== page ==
Uniform and Complementary Social Interaction: Distinct Pathways to Solidarity

Research output: Contribution to journalArticleAcademicpeer-review

21 Citations (Scopus)
221 Downloads (Pure)

Abstract

We examine how different forms of co-action give rise to feelings of solidarity. We propose that (a) coordinated action elicits a sense of solidarity, and (b) the process through which such solidarity emerges differs for different forms of co-action. We suggest that whether solidarity within groups emerges from uniform action (e.g. synchronizing, as when people speak in unison) or from more complementary forms of action (e.g. alternating, when speaking in turns) has important consequences for the emergent position of individuals within the group. Uniform action relies on commonality, leaving little scope for individuality. In complementary action each individual makes a distinctive contribution to the group, thereby increasing a sense of personal value to the group, which should contribute to the emergence of solidarity. The predictions receive support from five studies, in which we study groups in laboratory and field settings. Results show that both complementary and uniform co-action increase a sense of solidarity compared to control conditions. However, in the complementary action condition, but not in the uniform action (or synchrony) condition, the effect on feelings of solidarity is mediated by a sense of personal value to the group.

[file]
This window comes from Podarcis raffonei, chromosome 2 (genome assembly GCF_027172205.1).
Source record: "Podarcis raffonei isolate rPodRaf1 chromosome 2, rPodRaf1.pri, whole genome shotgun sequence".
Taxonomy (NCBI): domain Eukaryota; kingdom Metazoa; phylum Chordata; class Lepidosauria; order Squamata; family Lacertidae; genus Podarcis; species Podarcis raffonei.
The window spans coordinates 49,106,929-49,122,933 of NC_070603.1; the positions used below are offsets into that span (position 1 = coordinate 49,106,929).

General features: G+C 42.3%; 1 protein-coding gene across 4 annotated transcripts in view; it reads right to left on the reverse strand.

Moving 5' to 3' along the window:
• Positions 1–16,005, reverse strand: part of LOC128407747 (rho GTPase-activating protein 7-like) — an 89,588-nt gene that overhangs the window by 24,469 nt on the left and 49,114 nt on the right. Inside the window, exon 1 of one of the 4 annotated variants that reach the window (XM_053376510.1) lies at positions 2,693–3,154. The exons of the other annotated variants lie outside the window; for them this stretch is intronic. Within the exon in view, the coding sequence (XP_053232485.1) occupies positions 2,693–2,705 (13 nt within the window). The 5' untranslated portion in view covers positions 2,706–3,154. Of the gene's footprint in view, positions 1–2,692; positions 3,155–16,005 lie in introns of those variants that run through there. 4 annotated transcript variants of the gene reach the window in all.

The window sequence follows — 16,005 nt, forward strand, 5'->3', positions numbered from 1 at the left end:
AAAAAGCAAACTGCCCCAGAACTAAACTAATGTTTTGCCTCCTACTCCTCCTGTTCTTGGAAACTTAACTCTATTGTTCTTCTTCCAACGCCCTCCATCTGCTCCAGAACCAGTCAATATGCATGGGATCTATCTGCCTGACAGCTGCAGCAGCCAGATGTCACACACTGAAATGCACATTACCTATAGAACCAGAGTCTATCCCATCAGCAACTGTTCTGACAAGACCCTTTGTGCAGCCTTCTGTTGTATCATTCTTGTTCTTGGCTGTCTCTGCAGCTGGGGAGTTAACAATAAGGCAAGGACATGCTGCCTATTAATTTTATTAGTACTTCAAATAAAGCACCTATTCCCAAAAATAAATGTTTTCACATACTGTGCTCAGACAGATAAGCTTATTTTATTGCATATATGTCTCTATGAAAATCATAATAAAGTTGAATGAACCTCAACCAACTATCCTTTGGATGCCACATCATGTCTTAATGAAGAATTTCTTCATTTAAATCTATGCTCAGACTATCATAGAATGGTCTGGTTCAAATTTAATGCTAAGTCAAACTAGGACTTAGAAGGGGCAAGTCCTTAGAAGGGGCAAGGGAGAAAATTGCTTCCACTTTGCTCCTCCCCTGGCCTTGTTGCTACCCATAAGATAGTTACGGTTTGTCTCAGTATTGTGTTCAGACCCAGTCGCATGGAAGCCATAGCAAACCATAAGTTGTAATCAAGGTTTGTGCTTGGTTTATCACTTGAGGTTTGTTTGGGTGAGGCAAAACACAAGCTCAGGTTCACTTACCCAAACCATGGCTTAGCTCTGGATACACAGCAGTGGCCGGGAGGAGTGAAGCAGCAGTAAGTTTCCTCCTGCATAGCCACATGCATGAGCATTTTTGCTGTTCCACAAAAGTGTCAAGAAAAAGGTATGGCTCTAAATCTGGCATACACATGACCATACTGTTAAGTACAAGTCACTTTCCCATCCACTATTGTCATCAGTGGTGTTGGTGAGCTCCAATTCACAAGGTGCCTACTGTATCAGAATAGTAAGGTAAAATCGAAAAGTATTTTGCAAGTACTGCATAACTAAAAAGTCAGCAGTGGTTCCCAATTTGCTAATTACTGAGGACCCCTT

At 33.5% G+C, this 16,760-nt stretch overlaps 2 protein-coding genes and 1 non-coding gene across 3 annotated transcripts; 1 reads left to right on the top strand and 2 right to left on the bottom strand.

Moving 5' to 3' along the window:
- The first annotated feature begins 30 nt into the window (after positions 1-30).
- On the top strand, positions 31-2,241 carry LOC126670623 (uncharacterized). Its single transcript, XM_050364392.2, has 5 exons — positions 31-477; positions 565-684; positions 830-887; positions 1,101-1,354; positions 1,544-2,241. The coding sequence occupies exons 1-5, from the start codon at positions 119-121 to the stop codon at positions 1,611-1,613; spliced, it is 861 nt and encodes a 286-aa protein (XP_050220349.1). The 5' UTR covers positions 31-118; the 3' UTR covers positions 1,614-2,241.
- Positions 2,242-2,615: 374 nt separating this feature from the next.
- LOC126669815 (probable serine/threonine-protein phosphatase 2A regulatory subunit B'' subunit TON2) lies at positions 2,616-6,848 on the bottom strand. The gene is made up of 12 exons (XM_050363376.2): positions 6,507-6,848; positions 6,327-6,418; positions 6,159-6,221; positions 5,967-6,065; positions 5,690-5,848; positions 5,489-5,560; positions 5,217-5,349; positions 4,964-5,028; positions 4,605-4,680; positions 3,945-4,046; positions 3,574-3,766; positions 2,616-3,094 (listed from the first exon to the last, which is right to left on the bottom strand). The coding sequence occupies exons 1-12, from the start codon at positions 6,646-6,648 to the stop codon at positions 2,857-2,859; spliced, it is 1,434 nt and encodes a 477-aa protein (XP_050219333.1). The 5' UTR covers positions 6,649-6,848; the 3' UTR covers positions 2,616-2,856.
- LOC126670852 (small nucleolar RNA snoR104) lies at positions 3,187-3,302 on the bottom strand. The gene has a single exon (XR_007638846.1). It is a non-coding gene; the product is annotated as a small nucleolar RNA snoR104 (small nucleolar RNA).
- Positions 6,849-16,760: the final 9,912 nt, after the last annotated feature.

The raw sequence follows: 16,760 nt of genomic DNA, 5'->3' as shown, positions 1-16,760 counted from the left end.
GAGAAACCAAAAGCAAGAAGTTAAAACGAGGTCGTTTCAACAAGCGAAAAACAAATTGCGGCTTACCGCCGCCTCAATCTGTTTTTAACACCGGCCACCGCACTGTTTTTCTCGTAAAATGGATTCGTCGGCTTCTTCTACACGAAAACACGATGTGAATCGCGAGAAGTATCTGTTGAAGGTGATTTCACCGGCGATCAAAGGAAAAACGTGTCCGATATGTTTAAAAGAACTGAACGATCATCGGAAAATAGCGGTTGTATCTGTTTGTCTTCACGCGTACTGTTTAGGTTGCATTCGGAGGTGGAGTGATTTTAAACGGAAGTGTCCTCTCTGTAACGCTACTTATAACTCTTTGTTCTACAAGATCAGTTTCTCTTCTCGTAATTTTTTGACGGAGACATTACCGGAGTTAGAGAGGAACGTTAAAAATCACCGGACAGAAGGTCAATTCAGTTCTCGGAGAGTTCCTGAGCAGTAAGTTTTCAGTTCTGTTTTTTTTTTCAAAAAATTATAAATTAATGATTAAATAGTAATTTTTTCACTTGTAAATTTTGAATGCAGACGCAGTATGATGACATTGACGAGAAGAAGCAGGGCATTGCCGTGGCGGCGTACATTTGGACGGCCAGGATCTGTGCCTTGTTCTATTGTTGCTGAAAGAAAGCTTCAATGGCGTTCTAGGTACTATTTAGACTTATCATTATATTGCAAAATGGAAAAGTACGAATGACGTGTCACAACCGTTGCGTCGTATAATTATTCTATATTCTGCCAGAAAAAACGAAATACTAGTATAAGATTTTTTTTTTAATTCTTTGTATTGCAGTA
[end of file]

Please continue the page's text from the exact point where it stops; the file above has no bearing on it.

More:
Original languageEnglish
Article numbere0129061
Number of pages29
JournalPLoS ONE
Volume10
Issue number6
DOIs
Publication statusPublished - 5-Jun-2015

Keywords

  • SHARED IDENTITY
  • SYNCHRONY
  • COMPLEMENTARITY
  • TURN-TAKING
  • SOLIDARITY
  • ENTITATIVITY
  • INDIVIDUALITY

Cite this